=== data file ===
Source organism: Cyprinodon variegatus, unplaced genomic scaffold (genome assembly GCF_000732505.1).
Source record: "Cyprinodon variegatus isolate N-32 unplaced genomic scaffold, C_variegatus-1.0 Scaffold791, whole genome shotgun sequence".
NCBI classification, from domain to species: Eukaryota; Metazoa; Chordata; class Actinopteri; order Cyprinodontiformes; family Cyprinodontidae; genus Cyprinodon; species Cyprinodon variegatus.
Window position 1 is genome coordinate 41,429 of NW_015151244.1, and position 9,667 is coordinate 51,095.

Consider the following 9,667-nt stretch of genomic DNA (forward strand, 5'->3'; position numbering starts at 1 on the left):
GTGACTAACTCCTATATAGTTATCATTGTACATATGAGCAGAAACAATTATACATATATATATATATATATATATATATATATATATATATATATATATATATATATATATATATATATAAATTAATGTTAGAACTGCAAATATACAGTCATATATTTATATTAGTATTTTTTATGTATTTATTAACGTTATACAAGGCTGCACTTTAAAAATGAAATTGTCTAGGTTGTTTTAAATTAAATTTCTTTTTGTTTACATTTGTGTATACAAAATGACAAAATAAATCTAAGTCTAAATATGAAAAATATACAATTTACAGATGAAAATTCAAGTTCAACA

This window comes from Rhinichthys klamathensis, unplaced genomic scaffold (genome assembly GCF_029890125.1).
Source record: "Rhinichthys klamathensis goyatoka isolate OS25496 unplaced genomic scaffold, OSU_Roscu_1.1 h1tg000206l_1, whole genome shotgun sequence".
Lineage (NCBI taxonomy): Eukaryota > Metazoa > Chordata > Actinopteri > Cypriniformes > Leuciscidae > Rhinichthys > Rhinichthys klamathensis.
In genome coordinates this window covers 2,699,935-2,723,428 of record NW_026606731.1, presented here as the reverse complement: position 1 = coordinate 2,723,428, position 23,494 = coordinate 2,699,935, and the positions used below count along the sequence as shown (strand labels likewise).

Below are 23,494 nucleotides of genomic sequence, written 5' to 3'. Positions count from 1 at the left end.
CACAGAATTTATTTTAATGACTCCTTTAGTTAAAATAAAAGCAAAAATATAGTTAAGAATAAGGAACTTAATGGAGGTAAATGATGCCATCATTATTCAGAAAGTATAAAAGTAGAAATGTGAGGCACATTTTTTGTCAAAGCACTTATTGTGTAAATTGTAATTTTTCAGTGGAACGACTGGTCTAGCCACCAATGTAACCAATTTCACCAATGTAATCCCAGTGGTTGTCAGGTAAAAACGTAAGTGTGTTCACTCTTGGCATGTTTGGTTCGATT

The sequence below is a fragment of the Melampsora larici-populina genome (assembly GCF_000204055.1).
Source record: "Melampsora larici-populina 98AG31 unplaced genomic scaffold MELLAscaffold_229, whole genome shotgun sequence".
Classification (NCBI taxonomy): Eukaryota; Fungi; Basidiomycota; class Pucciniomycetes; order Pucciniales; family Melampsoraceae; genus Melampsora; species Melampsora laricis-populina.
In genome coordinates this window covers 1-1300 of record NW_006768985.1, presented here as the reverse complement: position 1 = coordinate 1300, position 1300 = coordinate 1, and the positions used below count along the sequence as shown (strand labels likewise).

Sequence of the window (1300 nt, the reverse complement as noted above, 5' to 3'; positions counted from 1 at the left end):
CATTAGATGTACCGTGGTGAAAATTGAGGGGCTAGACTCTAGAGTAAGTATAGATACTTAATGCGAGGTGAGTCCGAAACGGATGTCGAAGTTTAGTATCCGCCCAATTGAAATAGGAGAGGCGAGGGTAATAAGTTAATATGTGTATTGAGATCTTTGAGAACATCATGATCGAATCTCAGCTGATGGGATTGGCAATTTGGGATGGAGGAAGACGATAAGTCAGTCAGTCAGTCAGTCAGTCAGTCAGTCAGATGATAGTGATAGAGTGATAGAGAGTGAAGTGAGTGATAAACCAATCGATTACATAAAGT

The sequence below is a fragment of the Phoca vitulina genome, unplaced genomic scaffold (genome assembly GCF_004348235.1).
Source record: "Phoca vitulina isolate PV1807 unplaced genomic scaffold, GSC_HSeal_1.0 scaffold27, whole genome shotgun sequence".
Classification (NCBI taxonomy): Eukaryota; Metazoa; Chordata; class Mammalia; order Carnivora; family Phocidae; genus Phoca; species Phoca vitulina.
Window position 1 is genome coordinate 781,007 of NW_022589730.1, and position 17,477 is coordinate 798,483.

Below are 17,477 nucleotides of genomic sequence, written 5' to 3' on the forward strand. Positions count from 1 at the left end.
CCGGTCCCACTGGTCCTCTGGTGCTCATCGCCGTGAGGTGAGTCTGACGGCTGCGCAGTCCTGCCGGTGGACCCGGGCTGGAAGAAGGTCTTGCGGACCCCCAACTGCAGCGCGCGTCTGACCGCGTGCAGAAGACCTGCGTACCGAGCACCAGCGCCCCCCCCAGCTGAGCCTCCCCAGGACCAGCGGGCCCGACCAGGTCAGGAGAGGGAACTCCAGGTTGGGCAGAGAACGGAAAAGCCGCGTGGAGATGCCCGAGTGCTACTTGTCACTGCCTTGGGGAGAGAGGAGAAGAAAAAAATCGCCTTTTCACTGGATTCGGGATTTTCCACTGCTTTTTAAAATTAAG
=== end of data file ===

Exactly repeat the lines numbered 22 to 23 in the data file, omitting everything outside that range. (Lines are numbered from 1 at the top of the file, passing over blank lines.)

Window position 1 is genome coordinate 781,007 of NW_022589730.1, and position 17,477 is coordinate 798,483.

Below are 17,477 nucleotides of genomic sequence, written 5' to 3' on the forward strand. Positions count from 1 at the left end.